In a series of comments and questions, Experts noted a significant increase in the incidence of child labour in the statistics, which meant that children were not in school. What was being done to address child labour and to ensure that children were back in school. How were monitoring and inspections conducted and what sanctions were in place for people employing children?

Some villages had adopted the system of self-management and parents and villagers contributed to school’s funding to improve the quality of education. These were not considered as payments under-the-table, but communities’ contribution to their schools. Schools’ infrastructure throughout the country was rather poor and many were lacking proper sanitation facilities. Primary education was free of charge, while school feeding programmes in rural areas aimed to motivate parents to send their children to school, girls, in particular.

There was no specific strategy to prevent early marriages but non-governmental organizations had taken measures in different communities to raise awareness and discourage the practice, which damaged girls’ physical and emotional development. The Institute for Women and Children counted with programmes to support children in need, which were accessible to victims of early forced marriage under certain criteria.

The country was divided in 11 health regions, over 100 health areas, and it covered most remote areas. The national health development plan for the period 2008-2017 was in place, together with strategic plans on malaria, HIV/AIDS, cholera, water and sanitation and other health issues. The Government also counted with instruments and mechanisms to promote breastfeeding and to reduce child and maternal mortality. Regional health centres had a doctor among their staff, while other health centres were staffed with nurses or midwives. The National Secretariat for the Fight against AIDS covered all actions in this domain; it developed the strategy and was in charge of managing and financing HIV/ADIS related activities. Abortions were allowed but they had to take place in a hospital and to be conducted by a professional; clandestine abortions were prohibited by the law. Condoms were available in the country but were not widely sold and non-governmental organizations were active promoting and educating people concerning methods of contraception.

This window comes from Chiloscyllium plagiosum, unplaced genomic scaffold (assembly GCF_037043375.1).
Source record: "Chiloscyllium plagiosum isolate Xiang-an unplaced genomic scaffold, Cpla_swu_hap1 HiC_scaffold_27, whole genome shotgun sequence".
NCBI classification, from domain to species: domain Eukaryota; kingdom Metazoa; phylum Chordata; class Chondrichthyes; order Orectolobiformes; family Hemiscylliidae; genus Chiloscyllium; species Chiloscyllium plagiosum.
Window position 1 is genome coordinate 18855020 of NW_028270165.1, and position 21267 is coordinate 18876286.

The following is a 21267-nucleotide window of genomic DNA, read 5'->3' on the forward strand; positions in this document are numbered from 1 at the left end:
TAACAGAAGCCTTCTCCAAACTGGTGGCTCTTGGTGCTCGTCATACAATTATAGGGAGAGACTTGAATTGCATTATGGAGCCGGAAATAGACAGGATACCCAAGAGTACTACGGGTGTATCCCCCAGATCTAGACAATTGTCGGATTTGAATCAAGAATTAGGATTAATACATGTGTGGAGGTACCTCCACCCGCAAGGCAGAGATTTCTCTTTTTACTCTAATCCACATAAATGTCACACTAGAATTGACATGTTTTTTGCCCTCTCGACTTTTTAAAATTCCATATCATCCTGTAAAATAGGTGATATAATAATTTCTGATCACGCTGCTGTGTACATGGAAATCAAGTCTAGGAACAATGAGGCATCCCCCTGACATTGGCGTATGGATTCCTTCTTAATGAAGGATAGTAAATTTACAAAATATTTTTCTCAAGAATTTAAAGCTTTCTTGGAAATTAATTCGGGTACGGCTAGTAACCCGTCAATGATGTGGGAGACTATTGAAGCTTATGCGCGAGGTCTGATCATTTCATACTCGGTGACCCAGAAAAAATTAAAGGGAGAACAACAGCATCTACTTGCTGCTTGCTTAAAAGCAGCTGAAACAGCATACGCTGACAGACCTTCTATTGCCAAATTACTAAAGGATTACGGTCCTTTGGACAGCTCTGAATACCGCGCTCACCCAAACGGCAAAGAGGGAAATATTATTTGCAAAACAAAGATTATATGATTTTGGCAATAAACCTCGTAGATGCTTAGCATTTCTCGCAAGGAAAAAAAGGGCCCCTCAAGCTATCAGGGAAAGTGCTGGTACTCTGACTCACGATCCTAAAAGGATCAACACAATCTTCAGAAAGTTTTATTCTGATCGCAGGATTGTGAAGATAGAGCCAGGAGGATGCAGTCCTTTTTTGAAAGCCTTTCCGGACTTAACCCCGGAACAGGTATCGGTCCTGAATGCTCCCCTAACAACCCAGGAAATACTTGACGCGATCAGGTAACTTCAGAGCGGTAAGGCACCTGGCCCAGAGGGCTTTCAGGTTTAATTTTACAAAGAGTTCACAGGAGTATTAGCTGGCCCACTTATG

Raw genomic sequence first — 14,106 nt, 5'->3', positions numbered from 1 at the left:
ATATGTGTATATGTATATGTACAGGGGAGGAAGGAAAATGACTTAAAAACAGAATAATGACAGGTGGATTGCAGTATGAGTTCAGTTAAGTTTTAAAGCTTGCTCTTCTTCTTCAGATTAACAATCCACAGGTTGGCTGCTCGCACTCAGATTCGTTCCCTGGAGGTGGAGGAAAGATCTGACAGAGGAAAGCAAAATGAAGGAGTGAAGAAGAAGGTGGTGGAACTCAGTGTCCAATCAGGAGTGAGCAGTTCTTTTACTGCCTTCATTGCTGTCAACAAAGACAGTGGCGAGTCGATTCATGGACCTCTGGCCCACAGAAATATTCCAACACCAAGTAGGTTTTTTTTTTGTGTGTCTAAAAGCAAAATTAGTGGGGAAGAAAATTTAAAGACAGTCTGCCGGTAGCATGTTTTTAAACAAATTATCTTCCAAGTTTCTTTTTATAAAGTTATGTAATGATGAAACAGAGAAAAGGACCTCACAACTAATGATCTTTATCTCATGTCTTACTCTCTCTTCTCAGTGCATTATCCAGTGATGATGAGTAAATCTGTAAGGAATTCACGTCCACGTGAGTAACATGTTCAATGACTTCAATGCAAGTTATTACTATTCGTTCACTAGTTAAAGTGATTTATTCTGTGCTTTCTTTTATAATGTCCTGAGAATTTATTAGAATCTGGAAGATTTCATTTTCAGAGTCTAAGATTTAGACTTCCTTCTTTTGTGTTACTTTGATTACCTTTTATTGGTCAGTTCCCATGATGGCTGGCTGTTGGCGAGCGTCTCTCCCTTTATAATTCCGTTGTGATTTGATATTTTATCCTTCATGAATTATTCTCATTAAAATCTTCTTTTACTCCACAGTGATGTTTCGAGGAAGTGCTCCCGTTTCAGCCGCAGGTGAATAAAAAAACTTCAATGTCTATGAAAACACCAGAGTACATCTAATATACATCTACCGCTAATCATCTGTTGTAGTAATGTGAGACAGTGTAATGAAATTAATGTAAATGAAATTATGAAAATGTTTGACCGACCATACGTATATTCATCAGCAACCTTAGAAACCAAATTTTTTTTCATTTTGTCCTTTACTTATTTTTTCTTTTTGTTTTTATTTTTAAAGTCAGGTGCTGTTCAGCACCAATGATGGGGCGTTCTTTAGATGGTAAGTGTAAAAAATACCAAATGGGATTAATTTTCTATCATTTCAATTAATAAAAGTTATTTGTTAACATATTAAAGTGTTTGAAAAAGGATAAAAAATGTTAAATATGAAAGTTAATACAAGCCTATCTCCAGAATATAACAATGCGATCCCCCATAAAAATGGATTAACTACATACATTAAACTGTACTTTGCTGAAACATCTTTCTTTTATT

The Poverty Reduction Strategy Programme presented a vision for the reduction of poverty and provided funds earmarked for the protection of children and gender equality. The lack of resources remained the main obstacle; the Government was unable to collect sufficient revenue and experienced budget deficits.

In June, the National Assembly would be debating the Convention on the rights of persons with disabilities with a view to its ratification. The Constitution enshrined the principle of equality and discrimination on any grounds was not allowed. Special schools for hearing impaired and mute children were available and a non-governmental organization was developing education programmes for the blind. These services existed only in the capital and the Government was aware that children with disabilities in other regions were deprived from access to such schools. Guinea-Bissau did not count with the necessary resources, technical conditions and the specially trained staff necessary for the inclusion of children with disabilities into mainstream education.

The Government had obtained debt relief for one billion US dollars in 2011 and the delegation was unable to say how had the resources previously allocated to debt servicing had been channelled. Due to the 2012 coup d’état, the relationship with the international financial institutions had been suspended and was currently being re-established.

Concluding remarks

OCTAVIO INOCENCIO ALVES, Legal Advisor to the Ministry of Foreign Affairs, International Co-operation and Communities of Guinea-Bissau, said that the dialogue had been a very interesting exercise and reiterated the delegation’s commitment to respond to the questions asked by Experts with the view to improving the situation of the rights of children in the country.

ASEIL AL-SHEHAIL, Committee Vice-Chairperson and the Country Co-Rapporteur for the report of Guinea Bissau, thanked the delegation for the dialogue. Although many legislative measures had been adopted, a number of challenges remained, such as the lack of financial resources and low human resource capacity that represented the main obstacles for reaching the goal. Guinea-Bissau should strengthen its cooperation and collaboration with a number of international agencies to address those issues.

KIRSTEN SANDBERG, Committee Chairperson, thanked the delegation for coming to Geneva to hold the dialogue.